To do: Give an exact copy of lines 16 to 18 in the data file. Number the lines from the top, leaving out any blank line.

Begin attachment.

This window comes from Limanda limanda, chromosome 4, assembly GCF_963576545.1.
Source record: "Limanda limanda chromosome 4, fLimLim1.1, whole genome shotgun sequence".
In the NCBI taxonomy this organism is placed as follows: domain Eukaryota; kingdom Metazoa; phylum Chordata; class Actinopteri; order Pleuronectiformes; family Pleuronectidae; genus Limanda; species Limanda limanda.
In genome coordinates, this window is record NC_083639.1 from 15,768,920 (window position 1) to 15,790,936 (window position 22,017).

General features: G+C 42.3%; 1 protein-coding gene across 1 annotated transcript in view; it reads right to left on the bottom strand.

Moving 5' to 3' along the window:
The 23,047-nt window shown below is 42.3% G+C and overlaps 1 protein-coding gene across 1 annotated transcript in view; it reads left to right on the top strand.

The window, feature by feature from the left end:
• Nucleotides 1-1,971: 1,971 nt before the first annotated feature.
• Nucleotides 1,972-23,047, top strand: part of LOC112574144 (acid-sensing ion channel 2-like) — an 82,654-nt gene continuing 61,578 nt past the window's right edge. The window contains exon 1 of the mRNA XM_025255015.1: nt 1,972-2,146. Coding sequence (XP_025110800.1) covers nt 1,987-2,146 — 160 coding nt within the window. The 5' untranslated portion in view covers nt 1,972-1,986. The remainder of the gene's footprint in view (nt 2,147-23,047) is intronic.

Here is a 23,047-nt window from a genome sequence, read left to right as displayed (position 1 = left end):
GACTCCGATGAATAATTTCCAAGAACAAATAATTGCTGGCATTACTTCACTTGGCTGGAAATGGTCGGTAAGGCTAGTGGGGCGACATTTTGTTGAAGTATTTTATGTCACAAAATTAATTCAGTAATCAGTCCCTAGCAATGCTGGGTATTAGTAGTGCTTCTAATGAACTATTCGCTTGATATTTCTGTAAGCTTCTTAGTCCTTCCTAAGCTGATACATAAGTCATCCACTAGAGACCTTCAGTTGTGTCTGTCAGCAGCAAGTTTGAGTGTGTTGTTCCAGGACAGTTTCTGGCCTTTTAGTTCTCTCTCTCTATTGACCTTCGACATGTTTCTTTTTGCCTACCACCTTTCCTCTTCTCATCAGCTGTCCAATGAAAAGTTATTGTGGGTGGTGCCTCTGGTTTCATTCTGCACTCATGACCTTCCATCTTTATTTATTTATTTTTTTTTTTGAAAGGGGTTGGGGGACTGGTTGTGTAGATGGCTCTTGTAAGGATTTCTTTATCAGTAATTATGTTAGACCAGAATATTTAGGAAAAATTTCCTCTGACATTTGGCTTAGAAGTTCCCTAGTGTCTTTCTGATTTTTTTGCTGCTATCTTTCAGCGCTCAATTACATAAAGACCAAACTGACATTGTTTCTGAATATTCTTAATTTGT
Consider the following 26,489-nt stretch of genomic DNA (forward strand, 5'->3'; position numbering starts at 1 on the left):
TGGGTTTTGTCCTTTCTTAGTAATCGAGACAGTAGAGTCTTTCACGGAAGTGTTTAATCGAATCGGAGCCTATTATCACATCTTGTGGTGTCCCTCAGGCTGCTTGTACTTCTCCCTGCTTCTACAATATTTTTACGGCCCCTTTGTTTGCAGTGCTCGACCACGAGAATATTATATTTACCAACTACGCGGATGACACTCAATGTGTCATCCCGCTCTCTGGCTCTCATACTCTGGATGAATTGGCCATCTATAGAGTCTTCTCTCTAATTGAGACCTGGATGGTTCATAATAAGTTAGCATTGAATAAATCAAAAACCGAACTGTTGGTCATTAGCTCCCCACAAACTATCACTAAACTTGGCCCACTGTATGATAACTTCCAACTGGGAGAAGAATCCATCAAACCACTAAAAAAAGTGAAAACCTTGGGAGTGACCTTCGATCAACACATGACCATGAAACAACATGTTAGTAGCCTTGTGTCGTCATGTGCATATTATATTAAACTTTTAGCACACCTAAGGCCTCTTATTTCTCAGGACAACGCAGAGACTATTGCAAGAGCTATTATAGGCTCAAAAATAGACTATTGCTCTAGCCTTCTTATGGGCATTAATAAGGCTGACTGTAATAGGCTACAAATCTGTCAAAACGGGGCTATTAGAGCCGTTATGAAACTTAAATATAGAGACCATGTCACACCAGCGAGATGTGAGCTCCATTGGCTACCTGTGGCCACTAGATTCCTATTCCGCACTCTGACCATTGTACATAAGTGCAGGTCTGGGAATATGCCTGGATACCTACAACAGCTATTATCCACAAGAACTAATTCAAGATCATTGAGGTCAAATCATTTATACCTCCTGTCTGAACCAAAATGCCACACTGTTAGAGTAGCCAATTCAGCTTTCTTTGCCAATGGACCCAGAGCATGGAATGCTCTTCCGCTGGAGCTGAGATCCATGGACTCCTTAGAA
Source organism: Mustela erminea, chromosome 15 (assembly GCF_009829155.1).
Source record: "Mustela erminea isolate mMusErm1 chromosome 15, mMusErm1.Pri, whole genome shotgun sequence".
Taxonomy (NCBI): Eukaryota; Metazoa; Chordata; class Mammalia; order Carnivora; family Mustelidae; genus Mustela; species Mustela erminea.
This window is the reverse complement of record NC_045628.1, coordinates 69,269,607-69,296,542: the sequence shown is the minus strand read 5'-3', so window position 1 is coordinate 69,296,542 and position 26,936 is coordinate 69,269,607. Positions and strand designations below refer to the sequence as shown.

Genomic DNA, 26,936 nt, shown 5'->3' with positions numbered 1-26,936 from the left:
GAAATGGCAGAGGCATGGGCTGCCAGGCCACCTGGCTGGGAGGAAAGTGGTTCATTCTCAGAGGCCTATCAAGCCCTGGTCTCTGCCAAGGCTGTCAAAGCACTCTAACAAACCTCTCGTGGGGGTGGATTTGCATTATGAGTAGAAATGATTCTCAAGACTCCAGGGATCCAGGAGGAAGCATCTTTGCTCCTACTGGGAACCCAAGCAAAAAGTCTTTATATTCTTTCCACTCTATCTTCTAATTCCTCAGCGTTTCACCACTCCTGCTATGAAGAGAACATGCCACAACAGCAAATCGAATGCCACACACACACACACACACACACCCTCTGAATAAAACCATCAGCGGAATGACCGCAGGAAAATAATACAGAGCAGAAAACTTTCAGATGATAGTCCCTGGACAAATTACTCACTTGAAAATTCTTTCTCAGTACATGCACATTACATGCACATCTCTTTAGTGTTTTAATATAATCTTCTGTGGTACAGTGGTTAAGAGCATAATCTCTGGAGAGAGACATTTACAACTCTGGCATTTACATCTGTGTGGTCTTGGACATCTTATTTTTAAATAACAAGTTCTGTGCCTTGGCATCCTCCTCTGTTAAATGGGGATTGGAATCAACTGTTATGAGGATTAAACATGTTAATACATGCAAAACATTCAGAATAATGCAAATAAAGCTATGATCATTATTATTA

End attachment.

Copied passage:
Source record: "Mustela erminea isolate mMusErm1 chromosome 15, mMusErm1.Pri, whole genome shotgun sequence".
Taxonomy (NCBI): Eukaryota; Metazoa; Chordata; class Mammalia; order Carnivora; family Mustelidae; genus Mustela; species Mustela erminea.
This window is the reverse complement of record NC_045628.1, coordinates 69,269,607-69,296,542: the sequence shown is the minus strand read 5'-3', so window position 1 is coordinate 69,296,542 and position 26,936 is coordinate 69,269,607. Positions and strand designations below refer to the sequence as shown.